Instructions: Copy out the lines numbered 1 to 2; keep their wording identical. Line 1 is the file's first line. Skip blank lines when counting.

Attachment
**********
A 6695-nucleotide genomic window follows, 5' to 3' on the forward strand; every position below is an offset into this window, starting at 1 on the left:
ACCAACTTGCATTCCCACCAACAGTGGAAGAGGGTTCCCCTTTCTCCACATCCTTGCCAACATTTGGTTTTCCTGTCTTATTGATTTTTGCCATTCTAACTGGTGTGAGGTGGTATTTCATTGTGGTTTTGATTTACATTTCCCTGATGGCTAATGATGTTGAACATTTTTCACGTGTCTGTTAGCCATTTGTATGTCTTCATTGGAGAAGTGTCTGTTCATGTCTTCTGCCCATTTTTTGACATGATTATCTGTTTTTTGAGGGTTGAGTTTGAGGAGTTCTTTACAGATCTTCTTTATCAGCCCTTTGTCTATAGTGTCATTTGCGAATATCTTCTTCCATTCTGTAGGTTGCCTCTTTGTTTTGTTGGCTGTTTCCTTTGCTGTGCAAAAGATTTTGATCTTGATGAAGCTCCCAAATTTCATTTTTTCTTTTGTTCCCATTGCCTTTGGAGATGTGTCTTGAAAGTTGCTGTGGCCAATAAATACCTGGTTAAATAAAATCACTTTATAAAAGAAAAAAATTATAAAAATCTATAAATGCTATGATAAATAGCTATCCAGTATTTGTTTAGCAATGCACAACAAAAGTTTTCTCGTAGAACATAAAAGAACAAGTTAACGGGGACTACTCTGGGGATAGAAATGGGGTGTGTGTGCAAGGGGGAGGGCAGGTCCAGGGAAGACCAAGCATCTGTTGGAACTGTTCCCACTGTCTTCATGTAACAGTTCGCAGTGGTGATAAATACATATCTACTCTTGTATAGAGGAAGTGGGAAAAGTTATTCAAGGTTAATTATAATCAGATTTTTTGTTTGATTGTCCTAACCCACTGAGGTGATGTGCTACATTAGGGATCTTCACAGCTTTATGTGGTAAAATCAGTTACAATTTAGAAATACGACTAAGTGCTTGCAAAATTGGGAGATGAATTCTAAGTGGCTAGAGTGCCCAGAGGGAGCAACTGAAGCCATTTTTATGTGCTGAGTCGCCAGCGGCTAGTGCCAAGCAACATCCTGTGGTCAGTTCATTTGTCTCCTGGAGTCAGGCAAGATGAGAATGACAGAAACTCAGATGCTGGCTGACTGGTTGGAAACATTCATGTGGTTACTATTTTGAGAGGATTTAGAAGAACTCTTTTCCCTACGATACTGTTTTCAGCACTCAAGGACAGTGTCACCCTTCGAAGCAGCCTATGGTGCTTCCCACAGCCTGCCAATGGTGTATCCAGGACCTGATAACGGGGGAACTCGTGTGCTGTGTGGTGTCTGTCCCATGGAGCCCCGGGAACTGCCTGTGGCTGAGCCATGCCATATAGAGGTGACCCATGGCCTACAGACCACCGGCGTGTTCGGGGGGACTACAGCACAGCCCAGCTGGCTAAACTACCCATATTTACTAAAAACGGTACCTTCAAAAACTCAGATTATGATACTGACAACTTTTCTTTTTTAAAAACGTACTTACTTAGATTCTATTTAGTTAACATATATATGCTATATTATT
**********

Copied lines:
A 6695-nucleotide genomic window follows, 5' to 3' on the forward strand; every position below is an offset into this window, starting at 1 on the left:
ACCAACTTGCATTCCCACCAACAGTGGAAGAGGGTTCCCCTTTCTCCACATCCTTGCCAACATTTGGTTTTCCTGTCTTATTGATTTTTGCCATTCTAACTGGTGTGAGGTGGTATTTCATTGTGGTTTTGATTTACATTTCCCTGATGGCTAATGATGTTGAACATTTTTCACGTGTCTGTTAGCCATTTGTATGTCTTCATTGGAGAAGTGTCTGTTCATGTCTTCTGCCCATTTTTTGACATGATTATCTGTTTTTTGAGGGTTGAGTTTGAGGAGTTCTTTACAGATCTTCTTTATCAGCCCTTTGTCTATAGTGTCATTTGCGAATATCTTCTTCCATTCTGTAGGTTGCCTCTTTGTTTTGTTGGCTGTTTCCTTTGCTGTGCAAAAGATTTTGATCTTGATGAAGCTCCCAAATTTCATTTTTTCTTTTGTTCCCATTGCCTTTGGAGATGTGTCTTGAAAGTTGCTGTGGCCAATAAATACCTGGTTAAATAAAATCACTTTATAAAAGAAAAAAATTATAAAAATCTATAAATGCTATGATAAATAGCTATCCAGTATTTGTTTAGCAATGCACAACAAAAGTTTTCTCGTAGAACATAAAAGAACAAGTTAACGGGGACTACTCTGGGGATAGAAATGGGGTGTGTGTGCAAGGGGGAGGGCAGGTCCAGGGAAGACCAAGCATCTGTTGGAACTGTTCCCACTGTCTTCATGTAACAGTTCGCAGTGGTGATAAATACATATCTACTCTTGTATAGAGGAAGTGGGAAAAGTTATTCAAGGTTAATTATAATCAGATTTTTTGTTTGATTGTCCTAACCCACTGAGGTGATGTGCTACATTAGGGATCTTCACAGCTTTATGTGGTAAAATCAGTTACAATTTAGAAATACGACTAAGTGCTTGCAAAATTGGGAGATGAATTCTAAGTGGCTAGAGTGCCCAGAGGGAGCAACTGAAGCCATTTTTATGTGCTGAGTCGCCAGCGGCTAGTGCCAAGCAACATCCTGTGGTCAGTTCATTTGTCTCCTGGAGTCAGGCAAGATGAGAATGACAGAAACTCAGATGCTGGCTGACTGGTTGGAAACATTCATGTGGTTACTATTTTGAGAGGATTTAGAAGAACTCTTTTCCCTACGATACTGTTTTCAGCACTCAAGGACAGTGTCACCCTTCGAAGCAGCCTATGGTGCTTCCCACAGCCTGCCAATGGTGTATCCAGGACCTGATAACGGGGGAACTCGTGTGCTGTGTGGTGTCTGTCCCATGGAGCCCCGGGAACTGCCTGTGGCTGAGCCATGCCATATAGAGGTGACCCATGGCCTACAGACCACCGGCGTGTTCGGGGGGACTACAGCACAGCCCAGCTGGCTAAACTACCCATATTTACTAAAAACGGTACCTTCAAAAACTCAGATTATGATACTGACAACTTTTCTTTTTTAAAAACGTACTTACTTAGATTCTATTTAGTTAACATATATATGCTATATTATT